Factors Associated with Percutaneous Injuries & Needle Stick Injuries among Health Care Workers in Nyangabwe Referral Hospital Francistown, Botswana

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DOI: 10.21522/TIJPH.2013.10.02.Art014

Authors : Naledi Ketshabile


The study is designed to establish the factors associated with percutaneous /needle stick injuries among health care workers (HCWs) working in Nyangabwe Referral Hospital. Institution-based cross-sectional study design was conducted among 222 randomly selected health care workers in Nyangabwe Referral hospital. The data was collected using self-administered questionnaires. The data was entered into epi info version for analysis and exported to Microsoft excel for visualization. The multivariate regression model was used to determine the association of variables with needle stick injuries/percutaneous injuries with AOR and 95% CI & P value ≤ 0.05. This study revealed that 57% of the health care workers in Nyangabwe referral hospital had sustained percutaneous injuries/needle stick injuries during their period of work in the hospital. Nurses were the most affected cadre. Needles, suture needles, and cannulas are the most contributors to percutaneous injuries and needle stick injuries. NSI/PI occurs mostly due to fatigue, workload, inattentiveness, and distraction. The most significant associated factors to PI/NSI were Education level, work unit, years of experience, use of IPC guidelines, work environment as well as working hours. Percutaneous injuries/needle stick injuries in this study area were prevalent. The most contributing factors to NSI/PI were work unit (medical and pediatric ward), Work environment (busy wards), hours of work (≥40 hours per week), non-utilization of infection prevention and control guidelines.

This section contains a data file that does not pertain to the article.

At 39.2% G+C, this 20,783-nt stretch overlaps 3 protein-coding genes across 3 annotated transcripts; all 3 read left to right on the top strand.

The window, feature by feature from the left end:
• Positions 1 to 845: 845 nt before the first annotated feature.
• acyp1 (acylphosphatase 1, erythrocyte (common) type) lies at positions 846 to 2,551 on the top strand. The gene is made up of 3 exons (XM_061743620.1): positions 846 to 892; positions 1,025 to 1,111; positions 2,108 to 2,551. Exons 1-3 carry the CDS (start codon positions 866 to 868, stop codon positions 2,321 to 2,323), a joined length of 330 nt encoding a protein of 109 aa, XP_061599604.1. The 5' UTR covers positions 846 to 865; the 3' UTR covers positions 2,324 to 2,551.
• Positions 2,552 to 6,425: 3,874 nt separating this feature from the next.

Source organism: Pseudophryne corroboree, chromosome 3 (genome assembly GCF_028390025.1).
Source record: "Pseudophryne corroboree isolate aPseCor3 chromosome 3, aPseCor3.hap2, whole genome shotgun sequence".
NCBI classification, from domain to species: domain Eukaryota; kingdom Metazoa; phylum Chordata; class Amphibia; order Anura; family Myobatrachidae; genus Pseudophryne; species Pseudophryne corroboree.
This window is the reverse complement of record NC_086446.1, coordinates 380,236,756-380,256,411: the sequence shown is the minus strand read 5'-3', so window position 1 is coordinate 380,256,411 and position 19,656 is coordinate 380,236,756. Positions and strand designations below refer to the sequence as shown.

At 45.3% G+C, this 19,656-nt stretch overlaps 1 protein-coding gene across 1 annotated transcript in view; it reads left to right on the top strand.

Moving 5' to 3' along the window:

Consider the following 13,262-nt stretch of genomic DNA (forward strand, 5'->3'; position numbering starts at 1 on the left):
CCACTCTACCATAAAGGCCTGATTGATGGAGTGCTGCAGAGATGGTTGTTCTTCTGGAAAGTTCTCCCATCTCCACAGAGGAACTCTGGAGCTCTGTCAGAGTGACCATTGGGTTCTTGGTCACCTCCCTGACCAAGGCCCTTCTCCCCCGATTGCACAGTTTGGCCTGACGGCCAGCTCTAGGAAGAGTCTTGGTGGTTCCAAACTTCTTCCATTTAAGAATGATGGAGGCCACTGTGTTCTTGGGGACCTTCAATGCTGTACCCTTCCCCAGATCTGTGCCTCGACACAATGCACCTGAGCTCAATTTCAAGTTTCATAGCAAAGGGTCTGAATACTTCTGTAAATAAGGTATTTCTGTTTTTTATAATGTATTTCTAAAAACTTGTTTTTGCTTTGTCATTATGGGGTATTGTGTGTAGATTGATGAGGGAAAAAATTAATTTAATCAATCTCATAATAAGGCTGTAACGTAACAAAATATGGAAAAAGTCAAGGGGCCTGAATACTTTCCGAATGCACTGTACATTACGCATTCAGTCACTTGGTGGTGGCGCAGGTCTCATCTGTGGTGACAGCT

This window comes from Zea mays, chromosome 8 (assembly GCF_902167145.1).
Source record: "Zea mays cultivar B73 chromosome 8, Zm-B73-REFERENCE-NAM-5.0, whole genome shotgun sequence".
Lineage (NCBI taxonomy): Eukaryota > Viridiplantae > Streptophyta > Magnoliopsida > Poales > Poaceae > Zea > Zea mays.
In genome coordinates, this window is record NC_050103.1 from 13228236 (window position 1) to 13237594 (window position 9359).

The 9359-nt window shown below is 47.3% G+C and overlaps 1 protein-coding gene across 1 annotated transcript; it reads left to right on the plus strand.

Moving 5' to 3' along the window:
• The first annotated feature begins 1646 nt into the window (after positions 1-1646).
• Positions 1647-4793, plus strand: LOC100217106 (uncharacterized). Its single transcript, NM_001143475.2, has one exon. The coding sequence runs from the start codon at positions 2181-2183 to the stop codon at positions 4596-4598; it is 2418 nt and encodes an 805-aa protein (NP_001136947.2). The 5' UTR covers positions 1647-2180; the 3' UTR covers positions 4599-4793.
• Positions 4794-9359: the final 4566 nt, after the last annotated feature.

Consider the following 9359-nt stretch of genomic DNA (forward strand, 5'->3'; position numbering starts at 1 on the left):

Keywords: Contributing factors, Healthcare workers, Needlestick injuries, Percutaneous injuries.


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